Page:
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A lesser evil: Collegium has grave deficiencies, but it compromises structural independence of judiciary less

The judiciary came to the conclusion that the NJAC, as currently constituted, would be a threat to judicial independence. It is hard to disagree.

Written by Pratap Bhanu Mehta | Updated: October 17, 2015 7:22:13 am
NJAC, Supreme Court, Judicial Appointments, NJAC Supreme Court, NJAC act, indian judiciary, indian legislature, iecolumnist, Pratap Bhanu Mehta, The indian Express The judiciary came to the conclusion that the NJAC, as currently constituted, would be a threat to judicial independence.

The Supreme Court’s striking down of the 99th Amendment (National Judicial Appointments Commission act, NJAC) seems to confirm that Indian institutional development follows a maxim of its own: Thou shalt meet overreach with more overreach. The judiciary-legislature tussle in India has never been based on first principles. A dominant executive sought to undermine the independence of the judiciary in the 1970s. In response, the judges created an appointments process where they could, as Justice J. Chelameswar writes, “exult and frolic in our emancipation from the other two organs of the state”. The legitimacy of this arrangement, where the judiciary effectively shut out other branches of government, was always dubious on constitutional grounds. We put up with it because it seemed to have the effect of securing judicial independence. But then allegations of corruption, a general sense that the judiciary itself had become unaccountable, led to a clamour that judges could not be the sole judges of their own cause. Unaccountability, rather than independence, became the bigger worry.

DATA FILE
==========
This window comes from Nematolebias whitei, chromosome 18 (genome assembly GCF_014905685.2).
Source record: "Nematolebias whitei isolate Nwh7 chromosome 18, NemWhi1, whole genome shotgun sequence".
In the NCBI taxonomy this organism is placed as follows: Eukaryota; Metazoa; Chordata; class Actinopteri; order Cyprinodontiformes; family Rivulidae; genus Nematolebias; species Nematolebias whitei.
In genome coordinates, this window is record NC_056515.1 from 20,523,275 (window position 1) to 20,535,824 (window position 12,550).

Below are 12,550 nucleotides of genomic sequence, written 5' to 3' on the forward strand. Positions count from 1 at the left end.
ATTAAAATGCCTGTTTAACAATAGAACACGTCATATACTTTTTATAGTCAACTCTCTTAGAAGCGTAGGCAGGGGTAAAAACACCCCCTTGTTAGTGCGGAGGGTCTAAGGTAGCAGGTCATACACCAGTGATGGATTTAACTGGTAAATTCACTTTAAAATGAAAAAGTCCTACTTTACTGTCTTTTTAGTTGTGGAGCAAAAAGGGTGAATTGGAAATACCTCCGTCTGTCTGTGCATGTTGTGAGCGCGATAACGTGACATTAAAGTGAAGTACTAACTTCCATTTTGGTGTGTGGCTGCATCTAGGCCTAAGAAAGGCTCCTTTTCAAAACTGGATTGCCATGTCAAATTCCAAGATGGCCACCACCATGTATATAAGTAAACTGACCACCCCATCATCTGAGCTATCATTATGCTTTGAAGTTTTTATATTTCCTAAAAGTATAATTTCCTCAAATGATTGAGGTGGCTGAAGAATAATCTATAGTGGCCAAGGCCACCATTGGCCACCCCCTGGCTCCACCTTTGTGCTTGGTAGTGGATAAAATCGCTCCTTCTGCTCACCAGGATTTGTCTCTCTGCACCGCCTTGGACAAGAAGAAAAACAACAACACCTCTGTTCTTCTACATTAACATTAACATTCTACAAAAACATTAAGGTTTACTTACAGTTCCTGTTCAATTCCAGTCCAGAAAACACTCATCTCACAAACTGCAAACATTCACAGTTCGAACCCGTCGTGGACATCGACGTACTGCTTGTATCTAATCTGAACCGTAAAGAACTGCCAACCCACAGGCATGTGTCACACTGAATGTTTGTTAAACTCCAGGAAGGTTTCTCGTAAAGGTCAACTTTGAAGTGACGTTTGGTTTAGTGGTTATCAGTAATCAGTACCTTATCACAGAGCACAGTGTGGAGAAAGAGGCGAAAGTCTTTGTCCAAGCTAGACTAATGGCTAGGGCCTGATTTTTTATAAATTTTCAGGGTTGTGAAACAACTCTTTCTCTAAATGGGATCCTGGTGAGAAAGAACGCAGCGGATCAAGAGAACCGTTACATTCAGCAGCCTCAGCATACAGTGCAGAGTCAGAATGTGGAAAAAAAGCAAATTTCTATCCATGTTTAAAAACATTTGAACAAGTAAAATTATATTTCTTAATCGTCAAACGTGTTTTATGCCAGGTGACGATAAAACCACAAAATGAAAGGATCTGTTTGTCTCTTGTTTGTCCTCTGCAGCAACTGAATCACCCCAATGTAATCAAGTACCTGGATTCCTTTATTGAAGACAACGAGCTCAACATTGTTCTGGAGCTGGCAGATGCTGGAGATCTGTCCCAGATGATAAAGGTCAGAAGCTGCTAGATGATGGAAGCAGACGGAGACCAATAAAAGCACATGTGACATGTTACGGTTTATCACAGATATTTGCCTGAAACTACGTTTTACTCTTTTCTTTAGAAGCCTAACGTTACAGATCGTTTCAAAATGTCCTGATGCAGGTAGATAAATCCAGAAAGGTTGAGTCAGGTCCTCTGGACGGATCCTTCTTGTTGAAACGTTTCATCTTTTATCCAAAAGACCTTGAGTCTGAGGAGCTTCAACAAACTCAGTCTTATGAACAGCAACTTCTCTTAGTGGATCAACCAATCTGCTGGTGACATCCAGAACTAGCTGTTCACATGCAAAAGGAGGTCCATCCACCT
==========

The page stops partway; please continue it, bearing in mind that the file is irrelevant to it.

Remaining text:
Parliament, with rare political unity, passed the NJAC act. It was right on two grounds. It had the power to pass such a law; and the law was premised on the sound thinking that the appointments process needed to be broadened. But, as this column argued (‘Whom do you trust?’, May 14), Parliament overreached in a design and institutional sense. The composition of non-judicial members and the presence of the law minister would result in an NJAC that, in all probability, would undermine the independence of the judiciary, even if it possibly made it more amenable to outside input. Parliament should have been more careful in drafting legislation that could bring outsiders into the appointments process in a way that did not raise the spectre of political dominance. The attorney general’s arguments, generally free of nuance, added fuel to that fire. Many had hoped that the judiciary would give due deference to what Parliament was trying to do, acknowledge that there is a serious problem with the current arrangement but possibly introduce safeguards by reading down the legislation in some way. This is always tricky, because it also involves an overreach of sorts — re-reading legislation. But the SC went the whole way, declaring the NJAC unconstitutional with a 4-1 majority.